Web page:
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Jun 14, 2012 2:14 PM | 1 comment

The Zambonis and skates have all been packed away, basketballs are only around to get dribbled and dunked for another week or so, and the summer Olympics have yet to begin. With this doldrums in the sports calendar, what's a fan to do? Oh yeah...I almost forgot...our national pastime, baseball!

And on the train this morning baseball seemed to be all around me. I had my head buried in The Natural, which I was just reading for the first time, and as Roy Hobbs was stuffing his gut with lobster salad, milk, corned beef, anchovies and hamburgers, and Judge Banner was putting his shady machinations in motion, two young kids sat down next to me and started talking about the perfect game San Francisco Giants pitcher Matt Cain just tossed. As they went on reeling off numbers and stats like a couple of zombie census workers another pair of kids got on the train dressed in baseball uniforms, lugging bats and fiddling with their gloves. It was uncanny. I thought for sure if I looked at one of their bats it would have Wonderboy burned into it...well, only if it had been wood and not aluminum. After looking around the D train for more signs of the diamond, I plunged back into The Natural and made it to the gut-busting finale. Poor Roy! If you haven't read it, you should. And if you don't know much about its Brooklyn-born author, Bernard Malamud, you should stop by and have a look at Evan Hughes's great book, Literary Brooklyn. In it he offers up, among other things, a terrific portrait of Brooklyn's Depression-era Jewish milieu from which writers like Malamud, Daniel Fuchs, and Alfred Kazin emerged.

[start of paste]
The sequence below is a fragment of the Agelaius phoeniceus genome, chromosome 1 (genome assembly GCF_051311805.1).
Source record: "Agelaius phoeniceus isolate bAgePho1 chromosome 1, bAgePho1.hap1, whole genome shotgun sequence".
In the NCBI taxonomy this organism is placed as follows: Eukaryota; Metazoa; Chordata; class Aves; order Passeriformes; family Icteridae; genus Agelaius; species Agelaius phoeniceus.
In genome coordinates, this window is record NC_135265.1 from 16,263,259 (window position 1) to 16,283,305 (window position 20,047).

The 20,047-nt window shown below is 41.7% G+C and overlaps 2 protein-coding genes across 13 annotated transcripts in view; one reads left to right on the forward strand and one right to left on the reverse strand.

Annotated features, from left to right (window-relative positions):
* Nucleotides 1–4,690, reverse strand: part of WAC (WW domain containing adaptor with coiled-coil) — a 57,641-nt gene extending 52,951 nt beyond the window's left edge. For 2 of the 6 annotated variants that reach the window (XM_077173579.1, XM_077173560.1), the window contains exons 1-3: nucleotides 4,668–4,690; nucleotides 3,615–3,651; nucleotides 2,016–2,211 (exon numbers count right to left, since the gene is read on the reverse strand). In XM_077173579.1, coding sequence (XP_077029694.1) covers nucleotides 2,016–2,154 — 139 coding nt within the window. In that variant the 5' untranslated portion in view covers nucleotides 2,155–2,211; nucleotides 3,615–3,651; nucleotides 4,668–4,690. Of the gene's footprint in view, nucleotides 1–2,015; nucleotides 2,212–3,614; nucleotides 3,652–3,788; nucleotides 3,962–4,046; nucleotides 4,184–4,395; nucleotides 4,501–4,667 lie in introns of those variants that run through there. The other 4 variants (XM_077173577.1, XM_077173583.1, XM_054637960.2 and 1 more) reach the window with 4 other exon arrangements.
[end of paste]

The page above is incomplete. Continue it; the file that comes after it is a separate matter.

Anyway, all of this is a round about way of saying I had no idea what to write a blog post about until I realized the subject was right under my nose and all around me in the air: Baseball. But what about it? We've had posts in the past about Dodger babies, Duke Snider, Dodger valentines, and even the diary of a Dodger fan. As you can see, one thing in our baseball coverage hasn't changed: the Dodgers. But the Dodgers are far from the only team this borough has seen. Inspired by the story of that grizzled, barnstorming, semipro playing journeyman, Roy Hobbs, I decided it was about time we poured out the limelight on another crew of stick swingers: The Bushwicks.

This photo, printed in the Eagle April 10, 1949, shows from left to right: first baseman Pat Petrino, second baseman Ray Triebel, shortstop Gar Del Savio, and third-sacker Al Cuccinello.